A London-based journalism nonprofit is working with the WikiLeaks Web site and TV and print media in several countries on programs and stories based on what is described as massive cache of classified U.S. military field reports related to the Iraq War. Iain Overton, editor of The Bureau of Investigative Journalism, tells Declassified that his organization has teamed up with media organizations—including major television networks and one or more American media outlets—in an unspecified number of countries to produce a set of documentaries and stories based on the cache of Iraq War documents in the possession of WikiLeaks. As happened with a similar WikiLeaks collection of tens of thousands of U.S. military field reports on the Afghan war, the unidentified media organizations involved with the London group in the Iraq documents project will all be releasing their stories on the same day, which Overton says would be several weeks from now. He declined to identify any of the media organizations participating in the project.
Overton acknowledges that the volume of Iraq War reports that WikiLeaks has made available for the project is massive, and almost certainly more than the 92,000 Afghan field reports the organization made available for advance review to The New York Times, Britain’s Guardian, and Germany’s Der Spiegel. The material is the “biggest leak of military intelligence” that has ever occurred, Overton says. As we reported when stories on WikiLeaks’ Afghan holdings first appeared, the site’s stash of Iraq documents is believed to be about three times as large as its Afghanistan collection. After the Times, Guardian, and Der Spiegel published their stories based on the Afghan war documents, the site itself posted 76,000 of the papers. But after coming under criticism from both Pentagon spokesmen and human-rights activists for publishing information that could jeopardize the lives of Afghans cooperating with American and allied forces, WikiLeaks said it would not itself post the remaining 15,000 Afghan war documents until activists had taken some time to review, and, if necessary, edit sensitive information from the material.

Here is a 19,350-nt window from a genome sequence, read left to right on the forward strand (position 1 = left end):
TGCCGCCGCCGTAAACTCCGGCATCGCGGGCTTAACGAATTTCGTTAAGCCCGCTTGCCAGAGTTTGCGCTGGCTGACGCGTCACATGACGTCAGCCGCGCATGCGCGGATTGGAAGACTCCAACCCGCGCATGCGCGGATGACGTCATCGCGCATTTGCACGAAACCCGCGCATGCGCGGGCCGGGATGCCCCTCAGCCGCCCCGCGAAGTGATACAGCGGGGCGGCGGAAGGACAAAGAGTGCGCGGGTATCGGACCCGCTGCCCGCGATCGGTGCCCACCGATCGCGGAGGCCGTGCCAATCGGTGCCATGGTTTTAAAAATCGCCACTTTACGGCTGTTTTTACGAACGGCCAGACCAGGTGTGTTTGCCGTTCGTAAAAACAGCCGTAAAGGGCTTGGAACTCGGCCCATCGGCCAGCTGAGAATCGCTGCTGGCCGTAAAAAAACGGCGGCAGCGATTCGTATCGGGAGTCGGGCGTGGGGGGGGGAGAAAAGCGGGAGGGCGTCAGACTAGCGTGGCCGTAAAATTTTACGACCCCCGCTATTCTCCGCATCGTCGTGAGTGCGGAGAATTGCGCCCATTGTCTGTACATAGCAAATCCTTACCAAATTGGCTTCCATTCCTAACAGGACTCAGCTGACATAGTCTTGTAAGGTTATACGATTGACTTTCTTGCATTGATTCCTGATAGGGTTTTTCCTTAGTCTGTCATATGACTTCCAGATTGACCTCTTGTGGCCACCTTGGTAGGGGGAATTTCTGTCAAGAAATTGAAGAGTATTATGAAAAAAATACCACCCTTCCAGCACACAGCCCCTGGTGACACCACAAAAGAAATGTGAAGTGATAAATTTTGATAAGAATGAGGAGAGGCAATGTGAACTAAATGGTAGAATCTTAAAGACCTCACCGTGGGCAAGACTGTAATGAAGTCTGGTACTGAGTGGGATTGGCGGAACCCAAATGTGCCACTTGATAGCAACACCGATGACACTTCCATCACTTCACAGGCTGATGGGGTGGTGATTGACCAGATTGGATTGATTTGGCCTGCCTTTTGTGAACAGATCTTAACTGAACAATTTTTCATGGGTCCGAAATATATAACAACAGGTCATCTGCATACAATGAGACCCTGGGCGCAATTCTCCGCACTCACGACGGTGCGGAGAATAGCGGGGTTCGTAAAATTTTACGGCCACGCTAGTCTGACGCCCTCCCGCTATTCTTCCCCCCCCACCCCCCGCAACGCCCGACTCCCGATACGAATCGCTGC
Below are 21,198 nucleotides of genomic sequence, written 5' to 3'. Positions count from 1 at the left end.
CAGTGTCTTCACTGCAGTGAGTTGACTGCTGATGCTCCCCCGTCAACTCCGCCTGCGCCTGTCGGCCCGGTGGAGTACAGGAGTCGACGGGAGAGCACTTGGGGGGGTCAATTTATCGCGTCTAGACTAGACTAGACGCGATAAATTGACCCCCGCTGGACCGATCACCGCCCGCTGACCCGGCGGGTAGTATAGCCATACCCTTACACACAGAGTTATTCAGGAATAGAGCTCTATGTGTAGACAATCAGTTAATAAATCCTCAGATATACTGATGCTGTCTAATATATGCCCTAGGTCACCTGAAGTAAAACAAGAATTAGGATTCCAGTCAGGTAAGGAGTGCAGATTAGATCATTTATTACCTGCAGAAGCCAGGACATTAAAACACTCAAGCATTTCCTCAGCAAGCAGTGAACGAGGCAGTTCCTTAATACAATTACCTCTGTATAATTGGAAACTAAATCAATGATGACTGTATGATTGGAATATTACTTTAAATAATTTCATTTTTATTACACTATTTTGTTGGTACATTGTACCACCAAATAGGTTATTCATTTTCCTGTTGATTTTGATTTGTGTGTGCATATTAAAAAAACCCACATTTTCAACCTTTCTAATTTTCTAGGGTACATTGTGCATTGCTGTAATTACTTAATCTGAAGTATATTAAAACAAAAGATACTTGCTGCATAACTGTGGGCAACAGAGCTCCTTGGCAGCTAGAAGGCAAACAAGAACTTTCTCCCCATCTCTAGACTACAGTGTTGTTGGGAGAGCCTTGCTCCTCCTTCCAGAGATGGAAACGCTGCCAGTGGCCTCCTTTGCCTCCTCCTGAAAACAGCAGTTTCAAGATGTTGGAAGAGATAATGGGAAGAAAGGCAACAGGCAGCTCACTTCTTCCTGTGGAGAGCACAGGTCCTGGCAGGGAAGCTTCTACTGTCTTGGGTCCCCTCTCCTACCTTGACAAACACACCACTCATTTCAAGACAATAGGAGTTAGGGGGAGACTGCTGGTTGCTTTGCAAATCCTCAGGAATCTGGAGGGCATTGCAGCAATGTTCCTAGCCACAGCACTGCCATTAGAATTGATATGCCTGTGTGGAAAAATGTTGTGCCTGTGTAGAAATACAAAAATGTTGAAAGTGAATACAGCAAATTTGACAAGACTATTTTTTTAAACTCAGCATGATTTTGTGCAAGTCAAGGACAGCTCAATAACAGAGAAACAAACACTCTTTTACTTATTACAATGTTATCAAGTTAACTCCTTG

I wonder if this will cause a delay in the release of Bush’s book?
A confession: I worked behind the doors before going back to school. The sheer volume and variety of the documents suggests a revolt of the analysts, and is inconsistent with Manning being the sole source. Need-to-know and theater tasking constrains cross-pollination of data.